Brazil’s entrepreneurial ecosystem is gaining momentum in a perhaps less obvious locale: Minas Gerais. The Brazilian state, the capital of which, Belo Horizonte, caught the Economist’s eye back in April, is the home of two exciting new initiatives. One, a state-funded accelerator. The other, a Stanford program.
Here are the details on both.
SEED, a State-Level Start-Up Program
Startups and Entrepreneurship Ecosystem Development – SEED – is a brand new startup acceleration program to boost activity in Minas Gerais. It aims to strengthen the local entrepreneurial culture, accelerate ecosystem development and foster innovation close to home.
The plan is for the program to roll out in two phases, each lasting six months and including 40 startups. Each project will receive seed capital, the amount of which will be determined by team size. Two-person teams will receive R$68,000 (US$30,000), and three-person teams will receive R$80,000 (US$35,000). As is the protocol with these types of initiatives, startups will also get mentoring, education, networking opportunities and co-working space. One differentiator: SEED won’t take any equity.
Much along the lines of Start-Up Chile and Start-Up Brasil, SEED seeks to establish a location – in its case, Minas Gerais – as a tech hub. Program organizers believe that they key to achieving this will be entrepreneurs. The accelerator’s launch announcement reads:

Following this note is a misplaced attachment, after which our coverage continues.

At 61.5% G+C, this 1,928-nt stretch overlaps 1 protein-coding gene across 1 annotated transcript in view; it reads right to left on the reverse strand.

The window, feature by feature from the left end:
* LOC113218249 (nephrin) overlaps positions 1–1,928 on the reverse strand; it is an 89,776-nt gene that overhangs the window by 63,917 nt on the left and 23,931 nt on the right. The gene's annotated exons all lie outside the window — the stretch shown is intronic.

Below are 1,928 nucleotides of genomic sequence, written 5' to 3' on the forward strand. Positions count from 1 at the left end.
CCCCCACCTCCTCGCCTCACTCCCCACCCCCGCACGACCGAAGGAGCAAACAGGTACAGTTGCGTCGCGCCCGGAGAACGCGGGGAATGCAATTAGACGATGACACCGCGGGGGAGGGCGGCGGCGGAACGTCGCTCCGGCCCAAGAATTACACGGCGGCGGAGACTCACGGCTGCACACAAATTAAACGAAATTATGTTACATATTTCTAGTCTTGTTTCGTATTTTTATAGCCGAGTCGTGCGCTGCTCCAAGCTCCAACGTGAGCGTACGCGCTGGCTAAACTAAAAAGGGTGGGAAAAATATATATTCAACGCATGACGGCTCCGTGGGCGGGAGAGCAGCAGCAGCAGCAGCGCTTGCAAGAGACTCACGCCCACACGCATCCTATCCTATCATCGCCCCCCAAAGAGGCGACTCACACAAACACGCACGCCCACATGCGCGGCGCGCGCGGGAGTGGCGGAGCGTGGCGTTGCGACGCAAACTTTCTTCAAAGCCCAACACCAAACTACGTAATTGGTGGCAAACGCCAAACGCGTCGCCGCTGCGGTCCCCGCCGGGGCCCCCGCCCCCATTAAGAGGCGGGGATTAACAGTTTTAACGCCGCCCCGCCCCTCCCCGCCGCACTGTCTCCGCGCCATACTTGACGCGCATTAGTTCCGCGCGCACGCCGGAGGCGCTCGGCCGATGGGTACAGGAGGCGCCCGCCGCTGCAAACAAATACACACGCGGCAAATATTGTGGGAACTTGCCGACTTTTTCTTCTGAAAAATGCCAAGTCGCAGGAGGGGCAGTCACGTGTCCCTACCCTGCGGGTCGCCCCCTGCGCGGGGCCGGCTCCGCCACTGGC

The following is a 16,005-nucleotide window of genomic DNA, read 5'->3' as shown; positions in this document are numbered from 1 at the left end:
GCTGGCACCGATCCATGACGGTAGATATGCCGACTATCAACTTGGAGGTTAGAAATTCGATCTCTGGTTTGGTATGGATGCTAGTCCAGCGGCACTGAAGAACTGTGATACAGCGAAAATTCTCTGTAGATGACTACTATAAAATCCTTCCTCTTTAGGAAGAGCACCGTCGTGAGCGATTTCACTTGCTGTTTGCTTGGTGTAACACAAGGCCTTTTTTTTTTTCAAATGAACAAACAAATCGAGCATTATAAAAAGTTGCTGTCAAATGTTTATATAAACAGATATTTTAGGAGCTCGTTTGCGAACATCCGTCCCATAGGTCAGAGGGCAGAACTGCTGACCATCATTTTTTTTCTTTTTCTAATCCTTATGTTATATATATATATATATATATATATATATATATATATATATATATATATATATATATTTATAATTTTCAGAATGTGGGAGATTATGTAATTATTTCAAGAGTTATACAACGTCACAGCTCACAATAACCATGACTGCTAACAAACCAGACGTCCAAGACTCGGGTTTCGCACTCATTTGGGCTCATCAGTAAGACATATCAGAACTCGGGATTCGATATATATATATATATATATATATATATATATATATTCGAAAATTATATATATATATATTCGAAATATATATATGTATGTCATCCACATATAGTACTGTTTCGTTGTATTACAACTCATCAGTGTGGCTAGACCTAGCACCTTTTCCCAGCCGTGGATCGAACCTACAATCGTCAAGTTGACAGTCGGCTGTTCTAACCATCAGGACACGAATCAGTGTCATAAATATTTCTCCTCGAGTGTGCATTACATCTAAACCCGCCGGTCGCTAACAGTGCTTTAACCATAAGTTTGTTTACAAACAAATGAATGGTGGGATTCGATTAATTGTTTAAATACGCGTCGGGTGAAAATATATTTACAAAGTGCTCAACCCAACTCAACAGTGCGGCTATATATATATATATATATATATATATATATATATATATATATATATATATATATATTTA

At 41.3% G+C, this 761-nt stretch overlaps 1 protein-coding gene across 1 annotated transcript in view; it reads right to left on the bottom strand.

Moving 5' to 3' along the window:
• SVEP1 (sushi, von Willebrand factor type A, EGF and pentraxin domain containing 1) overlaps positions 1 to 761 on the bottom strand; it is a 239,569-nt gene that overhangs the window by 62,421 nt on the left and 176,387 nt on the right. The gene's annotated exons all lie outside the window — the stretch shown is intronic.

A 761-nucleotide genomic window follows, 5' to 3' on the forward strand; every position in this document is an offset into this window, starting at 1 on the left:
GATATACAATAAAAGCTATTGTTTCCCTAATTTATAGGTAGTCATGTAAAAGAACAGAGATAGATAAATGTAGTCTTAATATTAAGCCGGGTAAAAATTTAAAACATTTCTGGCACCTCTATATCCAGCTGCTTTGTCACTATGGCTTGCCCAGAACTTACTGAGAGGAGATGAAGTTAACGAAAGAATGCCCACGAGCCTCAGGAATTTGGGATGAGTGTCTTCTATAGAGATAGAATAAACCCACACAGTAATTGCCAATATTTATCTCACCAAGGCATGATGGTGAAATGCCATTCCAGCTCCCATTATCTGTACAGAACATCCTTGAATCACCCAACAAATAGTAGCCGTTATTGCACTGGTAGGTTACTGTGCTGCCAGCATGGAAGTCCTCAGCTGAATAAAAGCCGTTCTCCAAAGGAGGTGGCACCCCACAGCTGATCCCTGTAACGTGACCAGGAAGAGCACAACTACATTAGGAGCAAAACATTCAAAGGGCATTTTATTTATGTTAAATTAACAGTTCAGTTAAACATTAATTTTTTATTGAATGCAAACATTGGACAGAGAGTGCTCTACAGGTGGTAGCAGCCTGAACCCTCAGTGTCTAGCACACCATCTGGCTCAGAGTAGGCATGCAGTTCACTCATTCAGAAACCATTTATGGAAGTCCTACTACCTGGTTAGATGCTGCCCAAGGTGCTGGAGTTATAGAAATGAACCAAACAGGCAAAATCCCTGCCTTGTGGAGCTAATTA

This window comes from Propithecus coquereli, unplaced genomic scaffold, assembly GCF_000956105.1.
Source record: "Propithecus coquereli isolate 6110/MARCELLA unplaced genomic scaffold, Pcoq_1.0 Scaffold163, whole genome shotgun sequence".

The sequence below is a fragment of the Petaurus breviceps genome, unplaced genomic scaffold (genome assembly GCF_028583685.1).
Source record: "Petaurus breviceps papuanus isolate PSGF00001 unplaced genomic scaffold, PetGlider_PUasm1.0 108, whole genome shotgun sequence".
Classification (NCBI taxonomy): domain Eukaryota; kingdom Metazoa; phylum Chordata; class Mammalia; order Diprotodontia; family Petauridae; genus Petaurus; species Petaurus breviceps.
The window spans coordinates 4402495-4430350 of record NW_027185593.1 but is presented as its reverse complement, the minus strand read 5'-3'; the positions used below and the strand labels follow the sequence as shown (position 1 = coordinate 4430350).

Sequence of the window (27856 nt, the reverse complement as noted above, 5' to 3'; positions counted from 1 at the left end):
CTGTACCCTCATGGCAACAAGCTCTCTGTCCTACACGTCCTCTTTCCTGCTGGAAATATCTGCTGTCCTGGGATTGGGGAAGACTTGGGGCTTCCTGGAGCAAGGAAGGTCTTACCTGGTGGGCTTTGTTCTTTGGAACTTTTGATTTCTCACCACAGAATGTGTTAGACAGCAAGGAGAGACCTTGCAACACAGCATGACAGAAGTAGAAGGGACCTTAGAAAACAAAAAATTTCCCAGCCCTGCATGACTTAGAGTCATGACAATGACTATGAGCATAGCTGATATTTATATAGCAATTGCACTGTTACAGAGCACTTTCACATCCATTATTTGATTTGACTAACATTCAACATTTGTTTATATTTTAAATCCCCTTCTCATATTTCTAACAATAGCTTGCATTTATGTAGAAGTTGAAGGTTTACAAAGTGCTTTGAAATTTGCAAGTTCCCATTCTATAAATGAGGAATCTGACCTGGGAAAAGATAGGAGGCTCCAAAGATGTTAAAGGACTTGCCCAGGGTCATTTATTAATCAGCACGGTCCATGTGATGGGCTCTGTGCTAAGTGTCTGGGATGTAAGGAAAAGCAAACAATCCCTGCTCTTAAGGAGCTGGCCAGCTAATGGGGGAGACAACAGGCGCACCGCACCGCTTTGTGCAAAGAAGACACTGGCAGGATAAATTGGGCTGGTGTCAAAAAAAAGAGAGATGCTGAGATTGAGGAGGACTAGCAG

The program sees the entrepreneur as the most important disruption agent to bring about innovation and transformation in the region. For this reason, SEED is offering all of the above benefits in exchange for the program participants to share their entrepreneurial spirit through workshops and presentations, helping to develop an entrepreneurial community that inspires big ideas, generates innovative businesses, and ultimately creates successful startups.
SEED is open to early-stage startups from Brazil and abroad. Applicants must be able to live and work in Belo Horizonte for the program’s six-month duration and have the potential and willingness to contribute to the local startup ecosystem.
Submissions to take part in the first SEED acceleration round are now being accepted. The deadline is October 17th. You can find out more here.
Stanford Meets San Pedro Valley
Come April 2014, 20 Minas Gerais companies will embark on a Stanford University program on entrepreneurship and innovation, reports Startupi.
Two members of each startup will be invited to participate. They’ll spend one week at Stanford at the program’s kickoff, after which they will return to Brazil to work from there. A few Stanford professors will then travel to Brazil at the program’s end.
The companies that will take part in the Stanford initiative will be defined in December, but thus far, no specific selection criteria have been laid out.
Why Minas Gerais? The state’s tech scene is gaining momentum. It boasts over 5,000 businesses and 33,000 professionals tied to the IT sector, generating around two billion Brazilian reals each year. Not bad.